DIANE LEVITT: When I was in middle school, I played the viola. I played the viola very badly. And they didn't take the viola away from me, because I wasn't going to Julliard. They wanted me to learn viola because they knew I would leave them and enter a world full of music and that I would understand music differently, because I had made it. That's exactly the reason why we want students to navigate technology with that same fluency and purpose. The city of New York, 1.1 million children in the public schools, the opportunity to help empower schools to lift children out of poverty, to prepare students for full citizenship in the digital age, that is a very, very powerful lure for a person like me.
Cornell Tech is a graduate school. And yet we play an essential role in the tech ecosystem in New York City. The mission of Cornell Tech's K-12 work is to catalyze computer science education in New York City's elementary, middle, and high schools. We have adopted PS/IS 217 on Roosevelt Island. Principal Beckman said, you know, what we really need is a specialist who comes in once a week, somebody who can talk to teachers and help drive better classroom experiences.
MEG RAY: What's unique about the Teacher-in-Residence program is that we're not just parachuting in a curriculum. We're not just training teachers for a week and then letting them go. We're looking at what is sustainable in schools? What will be there in a year from now, five years from now, 10 years from now?
It's about equipping that school to incorporate computer science into its culture. We are working with teachers directly. Our biggest emphasis is coaching in the classroom.
DIANE LEVITT: We don't think there's any substitute for the kind of relationship you build between a teacher and a coach.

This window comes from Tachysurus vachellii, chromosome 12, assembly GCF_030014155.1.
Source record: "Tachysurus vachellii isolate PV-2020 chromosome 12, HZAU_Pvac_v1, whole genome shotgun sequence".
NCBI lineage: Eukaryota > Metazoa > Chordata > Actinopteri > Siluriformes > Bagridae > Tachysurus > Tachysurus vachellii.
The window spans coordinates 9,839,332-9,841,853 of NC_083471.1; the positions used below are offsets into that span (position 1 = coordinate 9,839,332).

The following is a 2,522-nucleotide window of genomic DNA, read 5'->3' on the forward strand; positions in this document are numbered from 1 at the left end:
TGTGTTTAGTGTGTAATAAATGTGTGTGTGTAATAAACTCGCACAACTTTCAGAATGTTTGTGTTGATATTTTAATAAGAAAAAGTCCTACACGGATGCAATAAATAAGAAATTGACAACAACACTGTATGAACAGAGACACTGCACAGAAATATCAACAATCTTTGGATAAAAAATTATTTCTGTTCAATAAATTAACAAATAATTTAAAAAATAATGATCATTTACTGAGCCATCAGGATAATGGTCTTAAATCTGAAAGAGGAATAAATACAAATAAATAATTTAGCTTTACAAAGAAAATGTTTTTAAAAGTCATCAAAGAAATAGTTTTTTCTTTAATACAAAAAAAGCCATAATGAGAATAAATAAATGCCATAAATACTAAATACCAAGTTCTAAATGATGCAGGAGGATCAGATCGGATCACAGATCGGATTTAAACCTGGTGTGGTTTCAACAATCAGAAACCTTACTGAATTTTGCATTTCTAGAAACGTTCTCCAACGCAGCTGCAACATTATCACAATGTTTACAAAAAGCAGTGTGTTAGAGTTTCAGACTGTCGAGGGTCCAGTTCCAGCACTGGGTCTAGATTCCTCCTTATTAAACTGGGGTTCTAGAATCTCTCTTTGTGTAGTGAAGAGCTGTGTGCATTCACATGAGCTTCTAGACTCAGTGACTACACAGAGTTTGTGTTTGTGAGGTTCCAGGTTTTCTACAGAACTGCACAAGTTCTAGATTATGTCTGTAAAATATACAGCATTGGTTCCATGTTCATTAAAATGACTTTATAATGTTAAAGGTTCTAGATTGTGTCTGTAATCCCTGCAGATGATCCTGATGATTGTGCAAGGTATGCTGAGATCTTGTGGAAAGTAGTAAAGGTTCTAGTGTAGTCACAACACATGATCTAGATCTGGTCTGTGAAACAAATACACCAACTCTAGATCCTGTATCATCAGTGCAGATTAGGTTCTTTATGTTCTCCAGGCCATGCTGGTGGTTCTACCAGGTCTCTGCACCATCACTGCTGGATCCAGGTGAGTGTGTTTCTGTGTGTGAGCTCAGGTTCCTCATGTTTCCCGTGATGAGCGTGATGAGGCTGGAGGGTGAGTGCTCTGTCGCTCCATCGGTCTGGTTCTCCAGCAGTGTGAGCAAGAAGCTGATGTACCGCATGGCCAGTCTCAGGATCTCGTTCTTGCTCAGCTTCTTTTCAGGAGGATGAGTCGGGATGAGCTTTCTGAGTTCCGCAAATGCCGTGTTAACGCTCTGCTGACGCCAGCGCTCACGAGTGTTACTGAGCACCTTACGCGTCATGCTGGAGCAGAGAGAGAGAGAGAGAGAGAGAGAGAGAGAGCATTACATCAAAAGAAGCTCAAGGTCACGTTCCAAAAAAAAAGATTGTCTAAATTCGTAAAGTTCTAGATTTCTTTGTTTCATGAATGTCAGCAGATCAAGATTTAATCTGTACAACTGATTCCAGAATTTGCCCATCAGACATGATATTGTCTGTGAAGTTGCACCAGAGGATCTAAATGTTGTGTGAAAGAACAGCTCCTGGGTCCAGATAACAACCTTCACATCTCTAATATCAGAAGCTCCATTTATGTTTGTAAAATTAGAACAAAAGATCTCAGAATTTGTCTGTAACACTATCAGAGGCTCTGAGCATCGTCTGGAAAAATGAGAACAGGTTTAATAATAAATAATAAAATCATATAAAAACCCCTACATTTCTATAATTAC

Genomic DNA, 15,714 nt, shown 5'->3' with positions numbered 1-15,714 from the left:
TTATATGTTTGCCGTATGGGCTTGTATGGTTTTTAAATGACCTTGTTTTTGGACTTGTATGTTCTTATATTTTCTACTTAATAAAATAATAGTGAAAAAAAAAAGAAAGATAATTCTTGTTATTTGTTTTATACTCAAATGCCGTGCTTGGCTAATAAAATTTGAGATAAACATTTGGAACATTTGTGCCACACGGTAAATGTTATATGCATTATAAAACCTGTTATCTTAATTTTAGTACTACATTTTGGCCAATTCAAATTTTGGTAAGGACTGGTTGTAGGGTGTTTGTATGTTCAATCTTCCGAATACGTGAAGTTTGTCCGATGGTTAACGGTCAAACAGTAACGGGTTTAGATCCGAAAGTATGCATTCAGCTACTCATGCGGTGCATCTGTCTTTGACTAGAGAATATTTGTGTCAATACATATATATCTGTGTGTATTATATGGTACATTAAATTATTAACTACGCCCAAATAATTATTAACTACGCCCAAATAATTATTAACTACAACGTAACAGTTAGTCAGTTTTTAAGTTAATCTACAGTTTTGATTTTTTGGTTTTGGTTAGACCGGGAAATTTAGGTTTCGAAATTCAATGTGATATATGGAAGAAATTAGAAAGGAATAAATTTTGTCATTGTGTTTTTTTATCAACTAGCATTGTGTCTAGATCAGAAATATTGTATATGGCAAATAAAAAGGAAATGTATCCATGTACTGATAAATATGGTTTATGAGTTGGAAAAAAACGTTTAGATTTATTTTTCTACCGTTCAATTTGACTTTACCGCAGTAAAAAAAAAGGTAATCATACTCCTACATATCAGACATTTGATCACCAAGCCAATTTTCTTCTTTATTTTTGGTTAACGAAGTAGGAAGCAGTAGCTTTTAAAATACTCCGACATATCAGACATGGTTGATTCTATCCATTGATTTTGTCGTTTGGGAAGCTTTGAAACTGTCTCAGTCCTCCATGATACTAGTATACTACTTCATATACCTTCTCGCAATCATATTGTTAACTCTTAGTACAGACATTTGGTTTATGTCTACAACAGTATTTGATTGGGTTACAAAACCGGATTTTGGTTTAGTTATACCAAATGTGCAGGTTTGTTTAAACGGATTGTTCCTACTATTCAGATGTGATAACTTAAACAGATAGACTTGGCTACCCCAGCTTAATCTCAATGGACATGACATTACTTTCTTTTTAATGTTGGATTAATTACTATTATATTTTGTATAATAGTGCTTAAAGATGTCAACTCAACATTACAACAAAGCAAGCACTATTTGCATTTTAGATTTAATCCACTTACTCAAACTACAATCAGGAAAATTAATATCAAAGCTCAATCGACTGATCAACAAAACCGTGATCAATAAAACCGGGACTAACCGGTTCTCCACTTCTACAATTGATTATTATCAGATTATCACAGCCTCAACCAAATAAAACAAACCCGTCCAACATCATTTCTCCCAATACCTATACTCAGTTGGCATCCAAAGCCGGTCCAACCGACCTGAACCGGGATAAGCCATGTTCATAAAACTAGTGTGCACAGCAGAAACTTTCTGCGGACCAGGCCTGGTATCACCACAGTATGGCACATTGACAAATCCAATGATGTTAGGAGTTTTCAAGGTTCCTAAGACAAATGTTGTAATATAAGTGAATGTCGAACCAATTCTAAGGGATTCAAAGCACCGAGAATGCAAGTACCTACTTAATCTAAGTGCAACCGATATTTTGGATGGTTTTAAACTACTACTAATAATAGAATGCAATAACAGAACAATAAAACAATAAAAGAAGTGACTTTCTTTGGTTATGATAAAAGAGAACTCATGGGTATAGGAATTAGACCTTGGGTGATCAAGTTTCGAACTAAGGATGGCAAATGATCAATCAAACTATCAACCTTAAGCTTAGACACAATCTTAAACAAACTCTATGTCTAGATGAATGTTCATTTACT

MEG RAY: Teachers need to learn a lot of new material. And it's been just wonderful to see the commitment of the teachers that I've worked with. Kids are very capable of creating complex projects, programming.
When I'm in classrooms, what really excites me is when I see students who really wanted to give up in the beginning, but have learned that they can problem solve. They can get to the end. They can create something. And they feel empowered by it. It's really exciting to see them doing this rigorous work.
SPEAKER 1: You're sort of learning what the computer is, like, capable of, what it's not capable of.
SPEAKER 2: There are lots of different types of computers.
SPEAKER 3: There's more to technology than I thought.
SPEAKER 1: The computer, it doesn't have a mind of its own. You have to create the mind for it.
SPEAKER 4: What does debugging mean?
SPEAKER 2: Fixing the problem.
SPEAKER 1: Something that I really like is challenges, because they really push my mind.
DIANE LEVITT: As soon as we decided that having someone in a long-term relationship with the school was going to be the factor that made a difference there, we started to see real change. I'm very proud that PS/IS 217 went from zero computer science four years ago to computer science in every classroom every week in the K-5 and several times a year in the middle school. We're certainly the only university in the country putting these kind of resources into the K-12 space in computer science. Our goal here is to figure out, is this something that can be broadly applied throughout the country?
I want students to be able to build something digital that has meaning to them so that every time they interact in the digital world, they have that same sense. I was there. I made this. I know how they did that. That's what I really hope for kids.
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To prepare students for their digital future, Cornell Tech is partnering with New York City public schools to make computer science part of every classroom's culture.
Every day, in every county in New York state, individuals, schools, businesses, entrepreneurs, local governments and communities depend on Cornell to turn discoveries into real-world solutions.